October 30, 2023

Nicole Collins, a former K-12 band director and music technology educator, is now leading the charge at AEOP’s Unite summer program in Fayetteville, North Carolina. In the summer of 2023, she took the reins to help develop an intriguing four week forensic sciences and criminology program for students. Drawing from her intentionally interactive teaching background, Nicole found creative ways to spark curiosity and enthusiasm in her students, making science come alive in unique ways.

For more insight into Nicole’s inspiring journey and her adventures with the AEOP’s Unite summer program, read on to uncover her complete story. 

As you were developing the program, what was one of the most important aspects you wanted to highlight to ensure students enjoyed their summer experience? 

Students get bored easily, and if they are bored, we often observe behavioral issues and a decline in academic performance. However, if they are engaged and having fun, we see a boost in academic achievement and student engagement. I was like that; I would get bored easily when I was a student, and I didn’t want that for my students, especially not during the summer.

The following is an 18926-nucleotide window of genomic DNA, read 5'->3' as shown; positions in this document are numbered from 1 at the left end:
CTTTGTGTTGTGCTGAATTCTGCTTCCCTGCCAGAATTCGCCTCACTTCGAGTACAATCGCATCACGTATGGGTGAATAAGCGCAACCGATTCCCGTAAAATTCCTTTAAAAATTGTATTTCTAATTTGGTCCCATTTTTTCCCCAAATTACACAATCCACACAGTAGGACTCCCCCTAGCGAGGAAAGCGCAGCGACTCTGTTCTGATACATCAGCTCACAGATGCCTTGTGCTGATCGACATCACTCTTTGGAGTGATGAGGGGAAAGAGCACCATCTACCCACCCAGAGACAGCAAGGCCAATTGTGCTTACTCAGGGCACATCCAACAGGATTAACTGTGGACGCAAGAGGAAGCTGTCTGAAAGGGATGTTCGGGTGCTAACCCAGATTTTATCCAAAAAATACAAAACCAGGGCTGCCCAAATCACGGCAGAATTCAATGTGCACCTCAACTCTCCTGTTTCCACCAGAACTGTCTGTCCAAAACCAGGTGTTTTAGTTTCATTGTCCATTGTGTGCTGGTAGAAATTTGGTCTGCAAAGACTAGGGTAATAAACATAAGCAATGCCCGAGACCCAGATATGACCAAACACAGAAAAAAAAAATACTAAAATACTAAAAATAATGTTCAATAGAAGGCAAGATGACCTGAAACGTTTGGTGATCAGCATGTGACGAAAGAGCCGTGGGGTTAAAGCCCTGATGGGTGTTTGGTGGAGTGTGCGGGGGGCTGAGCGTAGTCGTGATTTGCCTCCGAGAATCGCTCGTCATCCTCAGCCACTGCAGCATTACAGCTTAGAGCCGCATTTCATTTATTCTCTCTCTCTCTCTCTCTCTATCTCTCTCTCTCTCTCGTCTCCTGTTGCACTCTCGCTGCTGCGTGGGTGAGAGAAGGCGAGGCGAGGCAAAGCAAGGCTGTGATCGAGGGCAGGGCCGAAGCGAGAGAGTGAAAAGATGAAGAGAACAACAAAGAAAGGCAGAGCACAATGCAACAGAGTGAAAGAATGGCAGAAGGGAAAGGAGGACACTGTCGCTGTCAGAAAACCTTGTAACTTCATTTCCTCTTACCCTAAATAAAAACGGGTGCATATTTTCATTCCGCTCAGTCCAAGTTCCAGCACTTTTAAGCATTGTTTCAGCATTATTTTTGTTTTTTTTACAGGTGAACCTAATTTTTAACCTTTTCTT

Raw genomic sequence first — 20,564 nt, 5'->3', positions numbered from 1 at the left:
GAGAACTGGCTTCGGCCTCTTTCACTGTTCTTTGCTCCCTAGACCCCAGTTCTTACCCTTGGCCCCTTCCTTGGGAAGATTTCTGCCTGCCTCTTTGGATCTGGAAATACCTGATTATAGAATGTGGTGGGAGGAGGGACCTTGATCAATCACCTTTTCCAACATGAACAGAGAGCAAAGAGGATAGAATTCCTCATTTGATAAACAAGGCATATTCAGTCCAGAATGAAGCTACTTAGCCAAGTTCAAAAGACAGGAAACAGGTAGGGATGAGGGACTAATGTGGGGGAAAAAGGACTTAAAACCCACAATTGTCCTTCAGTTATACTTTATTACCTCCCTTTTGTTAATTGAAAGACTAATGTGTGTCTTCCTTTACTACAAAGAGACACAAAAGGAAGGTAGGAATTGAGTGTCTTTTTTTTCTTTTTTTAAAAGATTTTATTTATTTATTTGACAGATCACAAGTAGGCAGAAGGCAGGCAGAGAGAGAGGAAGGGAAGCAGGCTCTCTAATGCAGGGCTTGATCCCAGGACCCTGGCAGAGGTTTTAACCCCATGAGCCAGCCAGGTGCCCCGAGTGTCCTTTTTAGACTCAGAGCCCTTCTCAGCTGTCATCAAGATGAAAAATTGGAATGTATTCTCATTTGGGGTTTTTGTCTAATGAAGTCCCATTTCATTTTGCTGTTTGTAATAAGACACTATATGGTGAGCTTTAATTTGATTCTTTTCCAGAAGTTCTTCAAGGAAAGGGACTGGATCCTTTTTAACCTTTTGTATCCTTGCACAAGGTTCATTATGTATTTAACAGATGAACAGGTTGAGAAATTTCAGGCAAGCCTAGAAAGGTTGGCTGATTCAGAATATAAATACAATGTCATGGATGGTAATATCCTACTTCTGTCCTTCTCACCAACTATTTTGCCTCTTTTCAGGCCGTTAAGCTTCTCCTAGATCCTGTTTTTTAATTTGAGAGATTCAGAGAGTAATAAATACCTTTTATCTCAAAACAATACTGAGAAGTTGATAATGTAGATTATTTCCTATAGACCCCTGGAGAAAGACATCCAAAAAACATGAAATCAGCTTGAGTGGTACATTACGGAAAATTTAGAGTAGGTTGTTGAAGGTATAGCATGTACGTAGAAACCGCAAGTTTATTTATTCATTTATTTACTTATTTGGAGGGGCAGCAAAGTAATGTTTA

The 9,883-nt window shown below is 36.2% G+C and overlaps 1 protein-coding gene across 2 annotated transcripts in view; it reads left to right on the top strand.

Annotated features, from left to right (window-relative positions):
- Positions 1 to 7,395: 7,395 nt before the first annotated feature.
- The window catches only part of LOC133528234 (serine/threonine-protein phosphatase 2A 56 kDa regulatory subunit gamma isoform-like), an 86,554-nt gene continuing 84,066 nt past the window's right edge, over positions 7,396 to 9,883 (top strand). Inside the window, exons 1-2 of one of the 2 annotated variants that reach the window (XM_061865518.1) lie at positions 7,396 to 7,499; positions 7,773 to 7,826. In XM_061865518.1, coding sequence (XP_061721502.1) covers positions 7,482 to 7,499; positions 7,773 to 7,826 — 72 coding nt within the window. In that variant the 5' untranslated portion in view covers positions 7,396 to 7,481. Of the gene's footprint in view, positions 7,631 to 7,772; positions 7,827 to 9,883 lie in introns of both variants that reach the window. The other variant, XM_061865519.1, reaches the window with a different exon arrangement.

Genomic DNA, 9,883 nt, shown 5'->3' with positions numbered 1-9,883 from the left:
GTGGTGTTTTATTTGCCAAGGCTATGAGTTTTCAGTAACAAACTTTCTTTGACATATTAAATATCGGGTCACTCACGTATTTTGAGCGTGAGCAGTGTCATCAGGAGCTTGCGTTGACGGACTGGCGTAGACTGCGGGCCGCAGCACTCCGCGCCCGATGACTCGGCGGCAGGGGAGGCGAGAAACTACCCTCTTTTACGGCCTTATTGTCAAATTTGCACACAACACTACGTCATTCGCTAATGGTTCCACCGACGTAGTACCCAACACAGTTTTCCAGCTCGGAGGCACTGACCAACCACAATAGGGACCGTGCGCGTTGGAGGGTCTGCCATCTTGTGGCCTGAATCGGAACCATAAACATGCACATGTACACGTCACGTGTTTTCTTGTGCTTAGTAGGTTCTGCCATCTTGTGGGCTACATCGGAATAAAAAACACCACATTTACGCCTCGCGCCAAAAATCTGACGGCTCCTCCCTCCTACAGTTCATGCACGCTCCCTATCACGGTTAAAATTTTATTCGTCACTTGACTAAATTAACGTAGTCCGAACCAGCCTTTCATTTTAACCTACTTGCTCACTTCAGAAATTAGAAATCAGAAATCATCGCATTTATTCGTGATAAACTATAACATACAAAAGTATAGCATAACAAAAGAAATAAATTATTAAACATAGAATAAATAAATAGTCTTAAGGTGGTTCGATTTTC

I leveraged my background as an educator and brought forth ideas that were outside of the box to ensure students were invested and committed to their summer learning through a fun STEM summer camp they would be able to enjoy and also learn authentic educational materials. I developed an intricate ‘Murder Mystery’ activity to build that engagement!

My staff was also great, and they all understood the importance of relinquishing the idea of traditional school environments. Together, we created an educational environment where students felt empowered to voice their opinions and help guide their own educational experiences through honest feedback and ongoing conversations.

What theme or core area did Unite’s program focus on?

This year, we focused on forensic science. Each week, students tackled a different topic within forensic science, including evidence tracing, criminology, toxicology, entomology, casting and molding. Additionally, we organized both field trips and guest lecturers for the students to hear from subject matter experts and engage with professionals in the field.

Forensic science spans many skills and areas of knowledge, but the students were genuinely excited about learning more about this subject.

What is a “Murder Mystery” and how did it tie back to the summer lesson plan? 

This summer, we had 18 students who were divided into different groups, with each team tasked to solve a murder and present their findings during a mock trial. As part of this exercise, our staff set up a detailed crime scene for the students to analyze and collect evidence. Before entering the crime scene, students decided on their roles – collecting evidence, analyzing evidence, inputting data, or presenting evidence – and voted on who would be responsible for each one.